From: Deborah Tidwell Holtzscheiter — Aug 16, 2011

I believe that an attitude of gratitude is essential for a contented life. Without it, one becomes focused not on what one has but rather on what one does not have. I’ve spoken to artists who are not content to just produce their art. They wonder if it’s worth it if they are not selling and/or not winning awards. I would still paint whether I sold another piece or ever won another award. If you aren’t enjoying creating art, why are you doing it?

From: Brenda Swenson — Aug 16, 2011

Attitude of Gratitude! Your words of thankfulness felt like a prayer…thank you. For over 5 weeks I have been unable to enjoy what I love most…creating art. I pinched a nerve in my neck which has left my right arm in constant deep pain. During this time I have been in reflection and prayer. How grateful I am to be an artist! This time is NOT wasted. I know I will come out of this with a deeper appreciation for what I do and the opportunity to share and gift of creativity with others through my workshops and paintings. I have a tendency to keep a very busy schedule…sometimes too much! I think this is what it took for God to get my attention and say “be still”. I have learned so much during this time and I feel as if I have been strengthened for something to come. I often feel as if my teaching is my ministry. I have touched so many lives and given others the stills and tools to express in art what they can not say in words. I have been blessed!

From: Caroline Jobe — Aug 16, 2011

What a beautiful letter this is. So true about what is going on all around us and the gift that we have been given. I would say creativity is the gift that keeps on giving until we leave this earth.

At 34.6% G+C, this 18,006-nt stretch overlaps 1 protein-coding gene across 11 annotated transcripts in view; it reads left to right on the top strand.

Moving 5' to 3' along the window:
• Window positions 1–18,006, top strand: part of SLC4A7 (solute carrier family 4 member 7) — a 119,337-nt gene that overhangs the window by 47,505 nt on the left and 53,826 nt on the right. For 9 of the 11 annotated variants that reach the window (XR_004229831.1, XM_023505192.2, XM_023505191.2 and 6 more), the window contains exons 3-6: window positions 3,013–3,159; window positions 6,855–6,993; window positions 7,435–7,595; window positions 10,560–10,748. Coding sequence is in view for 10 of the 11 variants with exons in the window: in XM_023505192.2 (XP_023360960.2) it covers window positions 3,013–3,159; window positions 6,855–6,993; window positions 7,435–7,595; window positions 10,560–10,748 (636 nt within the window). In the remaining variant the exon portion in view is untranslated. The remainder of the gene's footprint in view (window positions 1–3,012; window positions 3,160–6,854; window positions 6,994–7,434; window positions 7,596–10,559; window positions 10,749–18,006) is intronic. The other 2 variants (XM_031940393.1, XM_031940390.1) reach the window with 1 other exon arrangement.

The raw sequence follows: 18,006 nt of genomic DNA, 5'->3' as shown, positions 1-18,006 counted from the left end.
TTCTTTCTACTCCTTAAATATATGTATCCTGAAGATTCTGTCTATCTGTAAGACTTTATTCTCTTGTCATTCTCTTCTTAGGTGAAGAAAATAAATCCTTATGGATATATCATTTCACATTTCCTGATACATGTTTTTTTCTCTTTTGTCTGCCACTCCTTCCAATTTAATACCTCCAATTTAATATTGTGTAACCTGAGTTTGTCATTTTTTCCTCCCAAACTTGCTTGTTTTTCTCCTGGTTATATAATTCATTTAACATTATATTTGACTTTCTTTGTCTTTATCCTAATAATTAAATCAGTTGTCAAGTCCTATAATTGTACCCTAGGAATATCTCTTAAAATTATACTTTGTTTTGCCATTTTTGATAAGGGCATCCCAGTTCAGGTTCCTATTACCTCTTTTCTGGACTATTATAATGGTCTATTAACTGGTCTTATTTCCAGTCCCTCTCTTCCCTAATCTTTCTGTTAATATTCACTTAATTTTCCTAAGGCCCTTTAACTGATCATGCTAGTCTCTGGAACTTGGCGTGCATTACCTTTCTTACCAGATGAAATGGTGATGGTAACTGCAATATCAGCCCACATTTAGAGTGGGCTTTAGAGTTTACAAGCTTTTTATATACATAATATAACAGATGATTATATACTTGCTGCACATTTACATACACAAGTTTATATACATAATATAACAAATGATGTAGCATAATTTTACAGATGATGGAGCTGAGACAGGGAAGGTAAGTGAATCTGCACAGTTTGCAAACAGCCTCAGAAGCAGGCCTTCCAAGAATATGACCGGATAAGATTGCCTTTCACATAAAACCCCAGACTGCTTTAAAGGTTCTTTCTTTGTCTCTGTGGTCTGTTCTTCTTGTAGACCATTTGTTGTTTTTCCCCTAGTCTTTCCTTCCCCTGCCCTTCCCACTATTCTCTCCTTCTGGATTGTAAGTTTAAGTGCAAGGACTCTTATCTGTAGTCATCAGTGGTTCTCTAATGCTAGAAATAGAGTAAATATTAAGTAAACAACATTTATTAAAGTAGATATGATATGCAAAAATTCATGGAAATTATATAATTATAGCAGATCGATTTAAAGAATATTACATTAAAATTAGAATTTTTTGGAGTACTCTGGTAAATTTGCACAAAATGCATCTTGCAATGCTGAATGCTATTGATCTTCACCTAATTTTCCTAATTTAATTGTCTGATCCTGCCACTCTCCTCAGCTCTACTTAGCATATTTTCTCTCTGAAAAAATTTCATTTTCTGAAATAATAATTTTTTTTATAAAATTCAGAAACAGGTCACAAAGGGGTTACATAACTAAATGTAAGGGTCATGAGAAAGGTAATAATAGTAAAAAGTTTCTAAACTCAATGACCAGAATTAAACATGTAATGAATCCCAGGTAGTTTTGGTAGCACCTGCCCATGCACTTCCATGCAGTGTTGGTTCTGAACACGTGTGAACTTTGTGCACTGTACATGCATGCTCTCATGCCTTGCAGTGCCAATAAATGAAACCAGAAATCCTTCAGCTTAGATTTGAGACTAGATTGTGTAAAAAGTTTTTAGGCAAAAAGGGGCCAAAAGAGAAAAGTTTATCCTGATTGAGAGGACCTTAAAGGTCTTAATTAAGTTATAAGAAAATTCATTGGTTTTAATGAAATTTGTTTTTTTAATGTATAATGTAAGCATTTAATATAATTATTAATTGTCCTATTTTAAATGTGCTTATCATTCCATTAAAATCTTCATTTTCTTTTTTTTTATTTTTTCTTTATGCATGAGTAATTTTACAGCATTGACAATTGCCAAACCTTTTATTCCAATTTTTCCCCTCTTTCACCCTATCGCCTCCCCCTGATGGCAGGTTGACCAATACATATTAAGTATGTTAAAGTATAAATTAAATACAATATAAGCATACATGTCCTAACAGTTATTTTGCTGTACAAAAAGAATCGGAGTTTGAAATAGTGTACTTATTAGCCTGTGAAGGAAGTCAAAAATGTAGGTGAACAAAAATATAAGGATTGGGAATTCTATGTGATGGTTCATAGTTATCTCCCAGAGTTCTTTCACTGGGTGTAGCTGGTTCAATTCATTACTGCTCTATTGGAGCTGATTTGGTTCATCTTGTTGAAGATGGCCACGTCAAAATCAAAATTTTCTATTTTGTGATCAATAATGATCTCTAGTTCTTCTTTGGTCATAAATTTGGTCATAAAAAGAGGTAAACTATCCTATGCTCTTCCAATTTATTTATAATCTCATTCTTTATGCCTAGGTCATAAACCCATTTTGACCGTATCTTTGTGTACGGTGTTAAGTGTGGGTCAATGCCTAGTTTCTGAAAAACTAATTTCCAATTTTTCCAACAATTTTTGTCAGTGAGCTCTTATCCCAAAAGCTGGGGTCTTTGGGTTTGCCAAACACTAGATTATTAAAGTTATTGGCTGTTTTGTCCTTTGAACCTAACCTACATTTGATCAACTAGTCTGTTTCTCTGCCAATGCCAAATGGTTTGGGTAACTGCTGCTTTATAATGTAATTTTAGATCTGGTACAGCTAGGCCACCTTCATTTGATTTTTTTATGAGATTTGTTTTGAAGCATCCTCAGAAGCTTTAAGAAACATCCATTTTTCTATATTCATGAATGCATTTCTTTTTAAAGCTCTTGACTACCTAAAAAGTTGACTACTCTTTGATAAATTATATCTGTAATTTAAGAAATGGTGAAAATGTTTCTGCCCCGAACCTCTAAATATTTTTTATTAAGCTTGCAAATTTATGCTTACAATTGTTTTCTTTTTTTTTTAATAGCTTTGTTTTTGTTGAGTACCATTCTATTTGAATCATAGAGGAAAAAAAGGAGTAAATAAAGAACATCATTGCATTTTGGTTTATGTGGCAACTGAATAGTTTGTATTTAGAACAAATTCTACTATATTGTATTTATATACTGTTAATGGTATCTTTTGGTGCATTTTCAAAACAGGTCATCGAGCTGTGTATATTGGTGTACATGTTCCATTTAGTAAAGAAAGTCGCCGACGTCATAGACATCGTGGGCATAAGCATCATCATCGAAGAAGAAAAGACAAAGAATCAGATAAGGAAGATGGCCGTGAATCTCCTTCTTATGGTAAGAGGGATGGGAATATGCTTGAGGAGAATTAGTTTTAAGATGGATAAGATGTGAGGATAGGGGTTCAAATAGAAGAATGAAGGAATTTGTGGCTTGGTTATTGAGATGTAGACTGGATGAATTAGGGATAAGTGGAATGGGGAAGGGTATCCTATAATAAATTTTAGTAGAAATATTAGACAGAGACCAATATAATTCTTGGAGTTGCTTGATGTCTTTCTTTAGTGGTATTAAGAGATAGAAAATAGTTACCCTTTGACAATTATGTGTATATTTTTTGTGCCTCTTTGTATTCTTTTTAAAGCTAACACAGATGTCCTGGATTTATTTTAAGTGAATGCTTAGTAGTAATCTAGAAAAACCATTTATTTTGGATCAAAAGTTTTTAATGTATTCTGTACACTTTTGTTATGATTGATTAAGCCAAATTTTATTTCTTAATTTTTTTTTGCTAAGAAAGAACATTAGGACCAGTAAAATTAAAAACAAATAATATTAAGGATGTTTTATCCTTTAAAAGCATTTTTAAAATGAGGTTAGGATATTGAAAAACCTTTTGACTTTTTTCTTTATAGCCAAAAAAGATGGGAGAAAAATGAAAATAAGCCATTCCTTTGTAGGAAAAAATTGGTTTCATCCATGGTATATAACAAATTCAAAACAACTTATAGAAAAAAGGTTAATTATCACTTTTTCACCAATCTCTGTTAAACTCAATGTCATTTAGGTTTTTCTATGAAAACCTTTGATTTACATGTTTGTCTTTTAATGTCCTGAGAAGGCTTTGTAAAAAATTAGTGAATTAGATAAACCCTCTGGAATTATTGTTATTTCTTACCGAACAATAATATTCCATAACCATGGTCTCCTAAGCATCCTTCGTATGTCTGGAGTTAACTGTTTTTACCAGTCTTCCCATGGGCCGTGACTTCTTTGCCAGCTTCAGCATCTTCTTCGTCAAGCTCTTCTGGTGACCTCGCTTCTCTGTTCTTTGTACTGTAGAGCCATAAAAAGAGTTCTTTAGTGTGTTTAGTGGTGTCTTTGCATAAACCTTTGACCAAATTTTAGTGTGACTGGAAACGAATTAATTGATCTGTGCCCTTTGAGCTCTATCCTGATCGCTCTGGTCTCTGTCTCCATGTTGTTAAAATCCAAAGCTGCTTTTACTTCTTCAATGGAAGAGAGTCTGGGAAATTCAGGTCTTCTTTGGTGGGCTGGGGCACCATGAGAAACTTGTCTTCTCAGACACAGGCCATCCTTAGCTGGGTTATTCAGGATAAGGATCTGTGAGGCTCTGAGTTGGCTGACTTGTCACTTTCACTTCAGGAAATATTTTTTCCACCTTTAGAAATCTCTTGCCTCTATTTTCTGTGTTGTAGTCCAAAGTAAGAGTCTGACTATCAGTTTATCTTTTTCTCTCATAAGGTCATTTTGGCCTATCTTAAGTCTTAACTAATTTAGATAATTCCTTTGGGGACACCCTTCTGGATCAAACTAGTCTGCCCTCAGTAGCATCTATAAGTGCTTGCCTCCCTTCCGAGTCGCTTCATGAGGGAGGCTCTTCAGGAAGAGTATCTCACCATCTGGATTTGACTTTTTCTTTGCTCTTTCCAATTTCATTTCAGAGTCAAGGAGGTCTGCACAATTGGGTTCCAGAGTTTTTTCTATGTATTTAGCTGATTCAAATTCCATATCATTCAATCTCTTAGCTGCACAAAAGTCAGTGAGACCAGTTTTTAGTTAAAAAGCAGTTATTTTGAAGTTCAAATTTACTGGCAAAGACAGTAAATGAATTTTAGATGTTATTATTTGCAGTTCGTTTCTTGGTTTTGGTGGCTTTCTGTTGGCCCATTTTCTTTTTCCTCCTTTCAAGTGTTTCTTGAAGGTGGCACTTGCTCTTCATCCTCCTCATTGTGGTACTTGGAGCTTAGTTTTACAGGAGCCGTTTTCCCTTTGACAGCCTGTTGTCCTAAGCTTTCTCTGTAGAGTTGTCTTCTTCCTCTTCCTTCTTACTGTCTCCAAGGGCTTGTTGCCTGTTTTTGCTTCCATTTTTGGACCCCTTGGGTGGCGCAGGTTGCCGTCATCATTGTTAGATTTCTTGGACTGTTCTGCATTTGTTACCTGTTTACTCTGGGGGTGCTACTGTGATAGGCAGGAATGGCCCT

From: Gail Shepley — Aug 16, 2011

Beautiful, thank you Robert. I guess my being an old artist and mom of four children, now a Gramma of two, who has struggled and experienced a lot has given me some insights. I participated in a local street festival with my eldest daughter recently and mostly showcased my portraits and did free caricatures in exchange for donations to the food bank; I called it “Art for Food” and my soul was full, even though my pockets are empty, and my heart is happy. Thank you again for a great reminder.

From: Barbara Kerr — Aug 16, 2011

We artists have so much for which to be grateful — total involvement in painting (hence eliminating health, personal, and world issues while we are doing it), total involvement in the planning of, and the thinking about our work as it progresses, and the wonderful feelings we receive from people who admire our efforts. Money and purchase are important, but the others rank right up there.

From: Joan Constable-Carpenter — Aug 16, 2011

You’ve touched on the core of hope. Far too many bemoan lack of sales, forgetting we’re here, primarily to create!

From: Melanie Frey — Aug 16, 2011

I have learned to keep a gratitude journal, making an entry into it, almost, daily. I can’t tell you how many times a simple expression of thankfulness to God has lifted oppressive negative thoughts from my mind. “The unthankful heart… discovers no mercies; but let the thankful heart sweep through the day and as the magnet finds the iron, so it will find, in every hour, some heavenly blessing.” … “Pride slays thanksgiving, but a humble mind is the soil out of which thanks naturally grow. A proud man is seldom a grateful man, for he never thinks he gets as much as he deserves.”. -Henry Ward Beecher

From: David Garcia — Aug 16, 2011
From: Paula Jones — Aug 16, 2011

My whole day yesterday was about gratefulness……and then came your letter. Thank you for the confirmation. I was just sharing with someone the importance of being an artist – having just FINALLY gotten to that place – the place of knowing why I am here and what I am to do. Bless you for what you do…and the messages that you allow to flow through you.

From: Sharon Burford — Aug 16, 2011

Of all of your letters, this one has struck me the deepest. This is what I live by. Life is a gift, our talent is a gift and with this gift we should change the world in our own little way and leave it better than we found it. Thank you for spreading the light today. I am grateful!

From: Sheila Ledrew — Aug 16, 2011